Tuesday, December 13, 2016

Tuesday roundup (12-13-2016)

Greece 'boxed in' as EU and IMF fight over nation's debt relief plan: IMF distances itself from policies underpinning bailout as Greek officials worry that war of words may lead to IMF pulling out of rescue programme (The Guardian)

Italy's biggest bank to slash 14,000 jobs (CNNMoney)

[United States] Senate fight looms after Trump taps Exxon CEO as top U.S. diplomat (Reuters) Big Oil Gets a Huge Role in Trump's Administration (Bloomberg)

Senators to Trump: Sell your holdings (CNNMoney) [The Letter] (Politico)

Donald Trump, Praised by Former President Nixon, Biography Says (The New York Times blogs) Trump plans personal touch for Oval Office wall (Politico)

Regulators reject Wells Fargo’s plan to prevent another taxpayer bailout of big banks (The Washington Post) Wells Fargo Becomes First Bank To Face Sanctions For Failing Too-Big-To-Fail Test: The company was fined just three months ago over a massive scandal involving sham accounts. (The Huffington Post)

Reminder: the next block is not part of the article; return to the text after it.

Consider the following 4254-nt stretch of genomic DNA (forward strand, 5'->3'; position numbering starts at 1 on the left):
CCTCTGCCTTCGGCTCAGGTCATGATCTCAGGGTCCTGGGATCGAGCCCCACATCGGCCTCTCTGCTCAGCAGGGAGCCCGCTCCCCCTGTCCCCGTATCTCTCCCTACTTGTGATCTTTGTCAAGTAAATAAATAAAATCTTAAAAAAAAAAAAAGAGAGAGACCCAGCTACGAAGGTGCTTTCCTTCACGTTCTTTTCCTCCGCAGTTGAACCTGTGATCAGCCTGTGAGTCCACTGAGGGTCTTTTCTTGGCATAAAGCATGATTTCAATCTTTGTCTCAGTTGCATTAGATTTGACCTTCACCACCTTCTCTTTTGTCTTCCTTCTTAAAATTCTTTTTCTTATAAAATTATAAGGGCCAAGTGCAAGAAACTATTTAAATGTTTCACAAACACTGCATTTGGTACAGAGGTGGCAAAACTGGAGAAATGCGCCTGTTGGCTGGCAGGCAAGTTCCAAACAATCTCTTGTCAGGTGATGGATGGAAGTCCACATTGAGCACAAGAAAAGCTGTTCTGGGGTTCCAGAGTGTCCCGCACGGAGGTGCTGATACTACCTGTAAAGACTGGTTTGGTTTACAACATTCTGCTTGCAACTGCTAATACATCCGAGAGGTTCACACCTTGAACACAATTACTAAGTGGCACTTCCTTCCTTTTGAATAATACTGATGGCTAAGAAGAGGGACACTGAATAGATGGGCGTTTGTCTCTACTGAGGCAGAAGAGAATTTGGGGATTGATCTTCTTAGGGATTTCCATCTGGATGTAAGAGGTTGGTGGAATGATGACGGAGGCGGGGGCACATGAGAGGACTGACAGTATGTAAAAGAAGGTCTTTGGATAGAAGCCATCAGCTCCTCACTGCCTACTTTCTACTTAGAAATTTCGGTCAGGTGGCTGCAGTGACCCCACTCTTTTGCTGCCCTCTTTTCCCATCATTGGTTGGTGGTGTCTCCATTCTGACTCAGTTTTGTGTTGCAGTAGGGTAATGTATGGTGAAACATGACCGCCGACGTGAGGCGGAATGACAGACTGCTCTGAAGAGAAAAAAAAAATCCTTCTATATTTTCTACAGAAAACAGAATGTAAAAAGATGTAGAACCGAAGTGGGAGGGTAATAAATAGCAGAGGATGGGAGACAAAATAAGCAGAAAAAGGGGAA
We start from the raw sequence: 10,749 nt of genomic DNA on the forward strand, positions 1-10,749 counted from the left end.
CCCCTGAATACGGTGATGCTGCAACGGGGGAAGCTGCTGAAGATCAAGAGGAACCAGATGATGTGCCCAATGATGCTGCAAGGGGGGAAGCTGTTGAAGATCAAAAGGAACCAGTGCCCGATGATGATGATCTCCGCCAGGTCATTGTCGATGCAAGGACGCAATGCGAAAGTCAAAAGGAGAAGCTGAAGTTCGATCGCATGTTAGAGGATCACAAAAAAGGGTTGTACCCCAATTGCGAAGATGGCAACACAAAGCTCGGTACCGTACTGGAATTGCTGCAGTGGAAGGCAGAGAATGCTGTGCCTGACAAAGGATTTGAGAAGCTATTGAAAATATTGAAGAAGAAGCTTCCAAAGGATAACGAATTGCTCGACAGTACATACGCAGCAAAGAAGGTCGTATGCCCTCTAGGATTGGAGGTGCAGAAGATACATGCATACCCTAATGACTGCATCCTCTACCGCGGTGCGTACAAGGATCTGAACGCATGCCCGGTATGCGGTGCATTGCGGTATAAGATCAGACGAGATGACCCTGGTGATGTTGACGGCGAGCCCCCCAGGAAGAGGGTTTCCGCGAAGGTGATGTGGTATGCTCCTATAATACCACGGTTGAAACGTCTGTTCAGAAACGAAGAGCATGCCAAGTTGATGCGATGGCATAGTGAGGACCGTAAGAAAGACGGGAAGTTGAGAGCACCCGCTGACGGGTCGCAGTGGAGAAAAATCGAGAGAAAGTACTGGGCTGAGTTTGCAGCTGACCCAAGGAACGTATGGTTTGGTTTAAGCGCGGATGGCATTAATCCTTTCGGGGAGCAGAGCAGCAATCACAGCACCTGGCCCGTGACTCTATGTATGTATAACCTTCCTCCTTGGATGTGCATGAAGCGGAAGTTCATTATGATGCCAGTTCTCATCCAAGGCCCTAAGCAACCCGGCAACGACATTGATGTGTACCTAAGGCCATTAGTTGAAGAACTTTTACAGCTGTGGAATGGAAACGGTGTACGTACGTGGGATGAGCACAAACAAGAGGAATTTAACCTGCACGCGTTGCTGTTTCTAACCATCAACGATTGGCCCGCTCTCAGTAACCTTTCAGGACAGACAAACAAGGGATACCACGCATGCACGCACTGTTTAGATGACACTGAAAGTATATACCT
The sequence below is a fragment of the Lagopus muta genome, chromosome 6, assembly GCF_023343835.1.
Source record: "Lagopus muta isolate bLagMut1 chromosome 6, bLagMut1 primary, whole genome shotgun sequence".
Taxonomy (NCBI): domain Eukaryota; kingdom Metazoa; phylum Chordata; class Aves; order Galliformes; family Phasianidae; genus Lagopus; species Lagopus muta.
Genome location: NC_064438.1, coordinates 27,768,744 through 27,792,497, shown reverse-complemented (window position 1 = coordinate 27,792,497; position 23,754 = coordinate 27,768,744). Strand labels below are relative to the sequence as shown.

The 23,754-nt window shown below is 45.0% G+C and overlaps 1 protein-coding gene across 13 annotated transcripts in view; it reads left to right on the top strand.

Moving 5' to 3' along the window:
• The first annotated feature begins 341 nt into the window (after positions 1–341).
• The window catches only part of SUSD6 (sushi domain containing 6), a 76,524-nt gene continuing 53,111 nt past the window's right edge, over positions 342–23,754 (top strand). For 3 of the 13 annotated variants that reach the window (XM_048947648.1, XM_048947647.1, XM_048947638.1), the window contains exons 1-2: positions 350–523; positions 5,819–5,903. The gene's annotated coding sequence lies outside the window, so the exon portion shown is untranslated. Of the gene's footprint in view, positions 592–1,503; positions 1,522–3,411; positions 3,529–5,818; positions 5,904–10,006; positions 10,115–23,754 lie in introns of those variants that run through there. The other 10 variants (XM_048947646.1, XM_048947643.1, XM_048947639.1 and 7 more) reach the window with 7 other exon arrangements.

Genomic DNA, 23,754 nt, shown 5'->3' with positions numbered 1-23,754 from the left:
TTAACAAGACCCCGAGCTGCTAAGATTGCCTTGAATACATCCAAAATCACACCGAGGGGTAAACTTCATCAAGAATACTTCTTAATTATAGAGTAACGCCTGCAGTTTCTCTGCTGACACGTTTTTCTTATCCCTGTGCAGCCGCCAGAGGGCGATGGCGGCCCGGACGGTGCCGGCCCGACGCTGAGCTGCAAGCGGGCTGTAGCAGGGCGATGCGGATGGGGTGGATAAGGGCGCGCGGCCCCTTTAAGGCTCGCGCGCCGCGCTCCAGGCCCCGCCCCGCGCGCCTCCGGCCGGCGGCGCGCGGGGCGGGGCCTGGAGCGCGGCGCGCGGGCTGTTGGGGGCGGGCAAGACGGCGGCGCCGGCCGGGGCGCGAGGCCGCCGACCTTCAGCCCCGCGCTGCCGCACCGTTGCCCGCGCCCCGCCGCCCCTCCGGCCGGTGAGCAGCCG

The aim of this blog is to show (mostly from reports in mainstream respected news sources) that there is reason to believe that both the United States and the global economies remain fragile in the wake of the financial crisis of 2008 and that a number of threats exist today that could, if they worsened, bring about economic depression -- not just a minor depression, but a depression worse than the Great Depression. Key threats include excessive risk-taking by financial firms, unchecked by effective regulation; the continued existence of "too big to fail" institutions; and most especially, the amassing of levels of public and private debt which could become unsustainable.

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